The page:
This series understands how having an inner circle mostly consisting of your family forces you to be independent even in life’s most inconvenient and difficult moments. It simply wasn’t a choice other than deciding to come to America, but sometimes it’s hard to accept support or help when you need it. When you come to this country with nothing, it’s hard to make it on your own as my mom has told me on numerous occasions. She eventually made it work but what about the generations after her? I worry all the time about what’s going to happen to me when she’s gone. Am I going to have anything to show for it? That scares the shit out of me, but my family’s a lot less shitty than Dominick and Thomas’. I was fortunate enough to not have things hinder my forward momentum in life. Still, life is scary and I still don’t know what I’m going to do as I’m scared for the future. This show is the worst “What if?” for that specific concern that I have. Dominick and Thomas’s family’s background as immigrants isn’t the most important thing of the show, but it’s something that’s stuck with me because the interconnectedness of the past and the present that writer/director Derek Cianfrance is trying to show was sticking with me in a way even when it’s not the main focus. But more on the Dominick and Thomas side in terms of how it was affecting them rather than the actual story of the grandfather. It’s also a great sign if you don’t identify with the grandfather’s story as it eschews the usual inspirational bent and goes for a more personally twisted and disturbing version of the immigrant experience.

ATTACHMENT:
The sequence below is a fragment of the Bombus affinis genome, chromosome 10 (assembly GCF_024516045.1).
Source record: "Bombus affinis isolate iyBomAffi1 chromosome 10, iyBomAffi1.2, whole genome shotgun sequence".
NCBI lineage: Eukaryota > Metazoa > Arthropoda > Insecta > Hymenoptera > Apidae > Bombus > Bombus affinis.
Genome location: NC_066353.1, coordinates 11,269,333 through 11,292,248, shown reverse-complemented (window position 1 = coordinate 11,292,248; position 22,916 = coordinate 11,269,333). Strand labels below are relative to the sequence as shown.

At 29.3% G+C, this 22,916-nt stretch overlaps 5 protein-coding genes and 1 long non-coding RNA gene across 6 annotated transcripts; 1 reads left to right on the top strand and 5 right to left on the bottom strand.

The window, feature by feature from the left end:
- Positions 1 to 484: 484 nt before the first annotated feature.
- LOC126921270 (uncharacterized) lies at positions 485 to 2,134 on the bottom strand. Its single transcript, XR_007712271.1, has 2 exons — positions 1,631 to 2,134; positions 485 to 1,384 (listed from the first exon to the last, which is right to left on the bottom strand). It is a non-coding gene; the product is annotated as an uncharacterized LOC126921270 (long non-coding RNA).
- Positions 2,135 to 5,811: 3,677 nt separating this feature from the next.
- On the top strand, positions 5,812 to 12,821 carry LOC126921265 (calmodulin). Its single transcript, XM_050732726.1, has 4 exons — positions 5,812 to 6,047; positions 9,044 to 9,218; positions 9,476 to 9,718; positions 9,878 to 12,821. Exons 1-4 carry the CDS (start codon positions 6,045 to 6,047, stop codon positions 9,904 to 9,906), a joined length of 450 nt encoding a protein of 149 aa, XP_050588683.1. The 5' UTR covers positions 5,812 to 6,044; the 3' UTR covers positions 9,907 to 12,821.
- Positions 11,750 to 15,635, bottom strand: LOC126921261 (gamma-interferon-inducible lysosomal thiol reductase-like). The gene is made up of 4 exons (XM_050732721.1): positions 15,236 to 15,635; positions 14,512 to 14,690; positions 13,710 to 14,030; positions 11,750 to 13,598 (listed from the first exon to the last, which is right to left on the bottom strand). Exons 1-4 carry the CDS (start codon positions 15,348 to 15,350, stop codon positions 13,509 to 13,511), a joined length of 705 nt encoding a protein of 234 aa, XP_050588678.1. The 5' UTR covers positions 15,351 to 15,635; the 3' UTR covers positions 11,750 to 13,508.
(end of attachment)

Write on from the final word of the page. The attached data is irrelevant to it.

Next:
The fact that Dominick has a lot on his plate doesn’t help matters and adds to the suspense of what’s going to happen to or even Dominick if things continue to worsen. Ruffalo’s great as both brothers, providing a lot of unique and distinctive personality traits for each brother. The show mostly focuses on Dominick as he tries to get his brother out and the hurdles he has to go through. You feel his anger and frustration throughout. I can see why people see him as just an asshole but there’s just so much there that worries him and if he doesn’t worry, who else will? As an easily overwhelmed person, the way Dominick was feeling hit too close to home. He has a weight that he’s forced himself to carry and the way he looks uncomfortable as a result perfectly illustrates how all this is affecting him. You want things to get better and they don’t. It just makes you feel even worse for Dominick. Everything that comes out of him is enough to break your heart. Thomas doesn’t appear as much in the series, but the way he comes off from the beginning is enough to understand what he’s going through. This is someone who’s going through a lot of suffering and you keep wanting him to be okay considering everything he’s being forced to go through.